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    Administrator Krummhorn's Avatar
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    Hi, and welcome to the forum

    There is a plethora of public domain scores at the IMSLP site. One can search by composer, nationality, time period, instrumentation, and genre easily.

    Found this for concertina using their internal search form.

    As a professional organist, I use IMSLP quite frequently as a resource. All the scores are in PDF format, downloadable, and printable.

    Hope this helps you in some way.

    Kh ♫
    Last edited by Krummhorn; Sep-11-2014 at 19:00.

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    Wow, IMSLP looks most useful, thanks!

    Though what I'm looking for is the opposite of what you mention: not looking for "concertina scores", but rather clavichord or organ scores, which I can then interpret on my concertina.

    Fortunately the IMSLP does indeed have some Antonio de Cabezón, so I'll go dig about in those. Though very open to other recommendations of medieval and early Ren pieces that'd sound good on concertina.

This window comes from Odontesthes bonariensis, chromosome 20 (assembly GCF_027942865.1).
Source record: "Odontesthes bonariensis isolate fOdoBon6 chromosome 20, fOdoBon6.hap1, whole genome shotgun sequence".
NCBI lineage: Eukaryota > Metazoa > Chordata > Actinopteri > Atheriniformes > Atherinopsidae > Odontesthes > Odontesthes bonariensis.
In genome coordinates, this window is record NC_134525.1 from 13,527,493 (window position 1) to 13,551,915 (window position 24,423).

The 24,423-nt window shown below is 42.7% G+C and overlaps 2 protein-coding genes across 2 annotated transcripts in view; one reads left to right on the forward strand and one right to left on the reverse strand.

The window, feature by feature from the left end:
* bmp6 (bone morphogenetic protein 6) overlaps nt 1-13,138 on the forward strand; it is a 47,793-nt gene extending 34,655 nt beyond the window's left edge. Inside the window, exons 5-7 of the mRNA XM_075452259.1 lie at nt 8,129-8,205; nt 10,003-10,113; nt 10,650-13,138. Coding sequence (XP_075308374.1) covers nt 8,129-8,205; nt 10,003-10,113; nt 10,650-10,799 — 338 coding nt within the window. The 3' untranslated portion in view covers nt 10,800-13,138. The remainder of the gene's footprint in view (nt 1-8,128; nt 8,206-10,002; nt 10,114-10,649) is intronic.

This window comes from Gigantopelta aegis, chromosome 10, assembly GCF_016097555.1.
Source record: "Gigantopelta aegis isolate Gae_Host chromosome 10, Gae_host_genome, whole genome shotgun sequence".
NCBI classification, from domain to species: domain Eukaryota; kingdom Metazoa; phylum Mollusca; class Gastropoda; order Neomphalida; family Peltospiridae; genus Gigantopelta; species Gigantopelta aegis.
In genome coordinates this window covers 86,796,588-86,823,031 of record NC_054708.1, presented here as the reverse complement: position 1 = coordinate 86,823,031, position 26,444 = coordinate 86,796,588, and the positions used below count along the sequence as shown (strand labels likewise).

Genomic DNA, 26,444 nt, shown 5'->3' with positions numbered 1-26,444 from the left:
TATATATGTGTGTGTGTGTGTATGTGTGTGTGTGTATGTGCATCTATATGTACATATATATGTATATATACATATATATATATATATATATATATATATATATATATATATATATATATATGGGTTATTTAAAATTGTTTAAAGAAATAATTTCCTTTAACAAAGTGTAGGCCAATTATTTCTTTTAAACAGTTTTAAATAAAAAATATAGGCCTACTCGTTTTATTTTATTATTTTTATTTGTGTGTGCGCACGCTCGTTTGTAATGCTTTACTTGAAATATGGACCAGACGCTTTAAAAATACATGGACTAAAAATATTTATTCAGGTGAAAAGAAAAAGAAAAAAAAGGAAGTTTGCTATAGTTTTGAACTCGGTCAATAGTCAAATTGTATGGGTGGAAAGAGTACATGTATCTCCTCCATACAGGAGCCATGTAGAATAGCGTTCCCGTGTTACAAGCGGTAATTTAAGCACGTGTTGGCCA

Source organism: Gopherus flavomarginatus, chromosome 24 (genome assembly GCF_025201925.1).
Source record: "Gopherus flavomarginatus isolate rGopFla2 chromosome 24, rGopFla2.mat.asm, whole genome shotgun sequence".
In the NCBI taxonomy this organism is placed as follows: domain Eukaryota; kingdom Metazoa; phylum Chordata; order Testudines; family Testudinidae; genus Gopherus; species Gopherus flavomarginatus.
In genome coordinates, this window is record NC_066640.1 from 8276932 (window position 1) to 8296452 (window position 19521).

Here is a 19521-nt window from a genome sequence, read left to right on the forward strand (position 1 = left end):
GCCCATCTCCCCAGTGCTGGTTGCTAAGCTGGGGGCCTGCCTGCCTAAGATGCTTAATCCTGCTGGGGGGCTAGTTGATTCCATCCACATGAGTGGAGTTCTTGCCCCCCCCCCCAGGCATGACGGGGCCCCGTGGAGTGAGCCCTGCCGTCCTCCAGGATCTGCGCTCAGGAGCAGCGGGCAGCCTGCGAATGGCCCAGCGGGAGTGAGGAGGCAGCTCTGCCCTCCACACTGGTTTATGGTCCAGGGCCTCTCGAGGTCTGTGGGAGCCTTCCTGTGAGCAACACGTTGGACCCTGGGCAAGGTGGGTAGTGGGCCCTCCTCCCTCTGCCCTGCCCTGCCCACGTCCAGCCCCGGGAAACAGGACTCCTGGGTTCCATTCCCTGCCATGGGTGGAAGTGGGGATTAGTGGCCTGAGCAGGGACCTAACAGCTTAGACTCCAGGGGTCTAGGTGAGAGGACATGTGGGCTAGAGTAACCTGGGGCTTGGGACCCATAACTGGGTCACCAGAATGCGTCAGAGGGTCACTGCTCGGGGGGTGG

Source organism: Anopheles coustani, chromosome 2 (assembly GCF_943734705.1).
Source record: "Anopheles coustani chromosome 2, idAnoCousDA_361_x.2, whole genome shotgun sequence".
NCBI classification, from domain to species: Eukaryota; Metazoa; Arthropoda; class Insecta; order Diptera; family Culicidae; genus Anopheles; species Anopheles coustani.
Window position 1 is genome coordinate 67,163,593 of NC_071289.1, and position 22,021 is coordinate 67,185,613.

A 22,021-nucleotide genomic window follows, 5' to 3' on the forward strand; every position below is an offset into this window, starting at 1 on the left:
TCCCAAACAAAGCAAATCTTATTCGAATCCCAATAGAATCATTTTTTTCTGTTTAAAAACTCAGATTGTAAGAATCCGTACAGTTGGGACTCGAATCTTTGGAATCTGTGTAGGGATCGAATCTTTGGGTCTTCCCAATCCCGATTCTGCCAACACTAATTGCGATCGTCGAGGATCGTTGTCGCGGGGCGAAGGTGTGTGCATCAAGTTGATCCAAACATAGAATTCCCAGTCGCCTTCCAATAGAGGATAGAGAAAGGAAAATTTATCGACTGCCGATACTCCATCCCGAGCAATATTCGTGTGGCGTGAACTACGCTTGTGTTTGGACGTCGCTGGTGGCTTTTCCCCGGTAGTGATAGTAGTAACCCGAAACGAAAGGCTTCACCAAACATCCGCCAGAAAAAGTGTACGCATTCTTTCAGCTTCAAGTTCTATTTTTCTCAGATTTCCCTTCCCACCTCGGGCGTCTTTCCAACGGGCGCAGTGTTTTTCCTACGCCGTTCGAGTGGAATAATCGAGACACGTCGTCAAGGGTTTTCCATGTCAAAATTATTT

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    Administrator Krummhorn's Avatar
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    Here's the link for Clavichord on IMSLP.

    Prepare yourself for a plethora of Organ Scores.

    See here for Medieval composers and here for Baroque.

    Kh ♫

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    Senior Member ptr's Avatar
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    FWIW; if You have some basic woodworking skills it is quite easy to build Your own Clavichord (Myself having a background as Cabinetmaker have built three)!
    There are several sites on the internet with DIY instructions and plans in how to master this kind of build fx. How to build a clavichord / Making a Clavichord / Homebrew Clavichord..
    If You do a wider search I'm sure that You can find lots more!

    /ptr
    Je suis Charlie ~ I am a certified OrgaNut! (F.—I.W.)